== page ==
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Not so very long ago, the traveller passing through North Perrott would have known a Sunday morning by the sound of church bells ringing out  the 11 o’clock or 6 o’clock services. The routines of village life marked as much by the ear as by the eye. The ringing of bells was a familiar and important part of life sounded for both the routine and the special events, whether to celebrate or to mourn.
        

Once the bells would ring the dawn of Christmas at 6.00am.  They would see out the old year with the sombre toll, and follow it with a glorious peel as the new year was welcomed in. The bells were there to celebrate the joys of the congregation in weddings and christenings, but equally they were there to mourn the sadnesses, pacing out, with the single toll of the tenor bell, the progress of the funeral procession as the coffin was carried up to the church.

The bells have a history of their own. It touches the people who commissioned the bells, the villagers who have rung them, and the individuals whose lives have been celebrated whether it be for  their  wedding vows,  the birth of their children or  the passing of people they have loved.  

The Church  itself,  St Martin’s, is tucked away to the West of the small Somerset village of North Perrott. The river Parrett, not so far from its origins near Crewkerne, runs through the adjacent fields on its way through some of the most beautiful Somerset countryside as it finds its way to the sea near Bridgwater.  The church, with its walled graveyard, is set in grazing parkland where the autumn visitor will still catch the scent of the apple orchards, a reminder,  that they were once the source of the cider rations paid as part of the agricultural workers’ wages.

The walk to St Martin’s is along an avenue of ancient beech trees. The church is a Grade I listed building, most probably built by Henry Earl of Bridgwater towards the end of  the 16th century. A church has been on the site for far longer,  as the Norman building incorporates much older structures.  The tower itself, where the bells hang, is of 12th century origin, around the time when newly crowned William the Conqueror granted the ten hides of Perret to Robert St Claire.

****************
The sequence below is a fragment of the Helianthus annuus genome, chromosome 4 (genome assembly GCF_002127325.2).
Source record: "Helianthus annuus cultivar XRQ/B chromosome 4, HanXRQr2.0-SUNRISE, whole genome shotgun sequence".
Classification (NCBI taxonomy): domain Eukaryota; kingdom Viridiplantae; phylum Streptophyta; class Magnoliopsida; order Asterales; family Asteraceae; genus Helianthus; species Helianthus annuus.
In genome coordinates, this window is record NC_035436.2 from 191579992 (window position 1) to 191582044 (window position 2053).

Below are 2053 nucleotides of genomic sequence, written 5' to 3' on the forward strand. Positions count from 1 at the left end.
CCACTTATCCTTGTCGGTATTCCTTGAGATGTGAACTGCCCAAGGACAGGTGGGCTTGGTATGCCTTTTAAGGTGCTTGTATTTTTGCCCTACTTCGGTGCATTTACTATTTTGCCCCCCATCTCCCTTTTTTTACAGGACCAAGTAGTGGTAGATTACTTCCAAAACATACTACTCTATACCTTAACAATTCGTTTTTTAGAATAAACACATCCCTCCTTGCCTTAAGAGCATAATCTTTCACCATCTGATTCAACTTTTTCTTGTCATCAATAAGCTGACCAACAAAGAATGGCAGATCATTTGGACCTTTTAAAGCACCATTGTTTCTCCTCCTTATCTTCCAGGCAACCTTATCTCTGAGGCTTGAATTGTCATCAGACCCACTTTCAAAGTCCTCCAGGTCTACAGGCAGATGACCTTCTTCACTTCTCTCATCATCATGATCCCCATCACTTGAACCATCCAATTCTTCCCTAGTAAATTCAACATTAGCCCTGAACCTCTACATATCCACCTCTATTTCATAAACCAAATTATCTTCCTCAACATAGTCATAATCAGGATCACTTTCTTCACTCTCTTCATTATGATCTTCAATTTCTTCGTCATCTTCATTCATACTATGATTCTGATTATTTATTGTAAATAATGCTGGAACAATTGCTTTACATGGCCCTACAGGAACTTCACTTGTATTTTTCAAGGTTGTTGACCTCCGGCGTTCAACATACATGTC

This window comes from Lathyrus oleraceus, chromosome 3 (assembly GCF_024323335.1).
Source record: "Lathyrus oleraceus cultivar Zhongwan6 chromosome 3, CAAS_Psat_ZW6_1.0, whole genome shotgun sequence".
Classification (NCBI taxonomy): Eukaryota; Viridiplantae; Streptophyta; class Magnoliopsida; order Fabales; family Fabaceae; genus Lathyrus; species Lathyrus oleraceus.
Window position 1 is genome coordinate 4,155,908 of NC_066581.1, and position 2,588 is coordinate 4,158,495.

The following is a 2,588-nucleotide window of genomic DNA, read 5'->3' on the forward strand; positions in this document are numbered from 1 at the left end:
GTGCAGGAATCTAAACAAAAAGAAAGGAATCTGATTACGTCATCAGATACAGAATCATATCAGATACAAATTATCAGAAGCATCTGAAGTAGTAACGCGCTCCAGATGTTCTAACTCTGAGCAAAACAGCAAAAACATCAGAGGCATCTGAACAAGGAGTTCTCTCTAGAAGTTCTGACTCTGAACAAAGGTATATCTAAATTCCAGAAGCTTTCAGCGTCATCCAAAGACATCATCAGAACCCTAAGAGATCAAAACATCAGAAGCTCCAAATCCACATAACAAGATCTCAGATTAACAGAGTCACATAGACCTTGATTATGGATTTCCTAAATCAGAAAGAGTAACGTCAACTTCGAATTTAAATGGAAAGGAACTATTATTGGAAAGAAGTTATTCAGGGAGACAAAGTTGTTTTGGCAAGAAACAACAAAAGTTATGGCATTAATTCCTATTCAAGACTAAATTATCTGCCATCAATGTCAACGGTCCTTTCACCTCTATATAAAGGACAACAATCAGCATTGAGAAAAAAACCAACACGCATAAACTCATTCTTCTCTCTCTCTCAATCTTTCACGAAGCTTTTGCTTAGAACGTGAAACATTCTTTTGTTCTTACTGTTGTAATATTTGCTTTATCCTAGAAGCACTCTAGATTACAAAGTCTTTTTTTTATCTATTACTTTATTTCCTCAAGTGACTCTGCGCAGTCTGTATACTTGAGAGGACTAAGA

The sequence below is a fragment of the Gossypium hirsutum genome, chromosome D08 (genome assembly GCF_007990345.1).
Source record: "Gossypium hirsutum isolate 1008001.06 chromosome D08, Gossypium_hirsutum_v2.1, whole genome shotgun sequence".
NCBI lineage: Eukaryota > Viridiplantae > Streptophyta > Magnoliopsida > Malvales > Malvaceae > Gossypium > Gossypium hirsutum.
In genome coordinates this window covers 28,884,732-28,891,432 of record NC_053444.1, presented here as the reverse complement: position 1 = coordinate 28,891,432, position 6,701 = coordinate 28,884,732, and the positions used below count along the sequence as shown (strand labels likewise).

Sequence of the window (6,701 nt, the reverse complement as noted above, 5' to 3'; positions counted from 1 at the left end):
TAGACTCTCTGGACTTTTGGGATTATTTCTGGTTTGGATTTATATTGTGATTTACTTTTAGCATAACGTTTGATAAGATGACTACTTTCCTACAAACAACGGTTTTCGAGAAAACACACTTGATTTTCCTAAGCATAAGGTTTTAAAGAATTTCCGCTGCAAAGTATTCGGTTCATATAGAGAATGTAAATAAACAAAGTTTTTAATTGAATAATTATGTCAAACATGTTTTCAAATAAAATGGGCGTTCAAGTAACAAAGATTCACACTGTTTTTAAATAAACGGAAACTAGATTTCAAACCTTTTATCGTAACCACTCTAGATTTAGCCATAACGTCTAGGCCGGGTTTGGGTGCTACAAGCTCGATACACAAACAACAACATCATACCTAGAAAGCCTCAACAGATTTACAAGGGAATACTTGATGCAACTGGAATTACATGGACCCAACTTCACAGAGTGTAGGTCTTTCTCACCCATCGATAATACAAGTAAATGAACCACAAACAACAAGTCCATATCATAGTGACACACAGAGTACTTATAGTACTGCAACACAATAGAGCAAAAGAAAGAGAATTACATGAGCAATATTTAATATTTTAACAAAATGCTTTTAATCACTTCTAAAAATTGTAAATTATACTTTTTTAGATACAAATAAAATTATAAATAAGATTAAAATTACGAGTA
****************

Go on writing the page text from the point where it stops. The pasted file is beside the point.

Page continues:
The Bells

The church and its bells are part of our village heritage. There are six bells in the tower, the oldest of them, a huge tenor bell weighing  over 9 3/4 cwt. It was made by George Davis of Bridgwater in 1786. Then, there are four younger bells made in 1803 by Thomas Bilbie. Engraved on them, are the names of their sponsors: William Hoskyns Esqr, and James Slade the Church Warden. Five of the six bells are listed. The sixth most recent bell was made by Llewellins and James of Bristol in 1904.  After World War I,  a clock was added, to honour the men of North Perrott killed in the trenches. Its Westminster chimes ring every quarter,  a hammer sounding on the bells.

The bells have rung throughout the village’s life.  Over the years Monday night was kept for practice night. Not quite the dry enterprise you might imagine, since the Manor Arms is but a stone’s throw away from the church, and essential to the rehydration of the ringers.  There are scurrilous tales dating back to the 1920s and ‘30s that once a jar of cider was kept under the stairs that lead up to the ringing chamber. The cider was there to sustain the ringers, but a bucket of disinfectant was kept handy to throw down the stairs to ensure that no telltale smells escaped to worry, or distract the parishioners from their prayers, at the next service.

  

The Restoration of the Bells

It is more than 100 years since Llewellins & James hung the sixth bell, and put in place the wooden bell frame that currently houses them. So it was not really a surprise to hear that time and travails of the bell ringers have taken their toll and there was in 2007 an urgent need for some maintenance work:  But that work is now complete. North Perrot has raised £21,000 and successfully completed the work of renovating and retuning the bells of St Martin's it was the first time for 100 years that any work had been done on these historic instruments and you can hear the difference.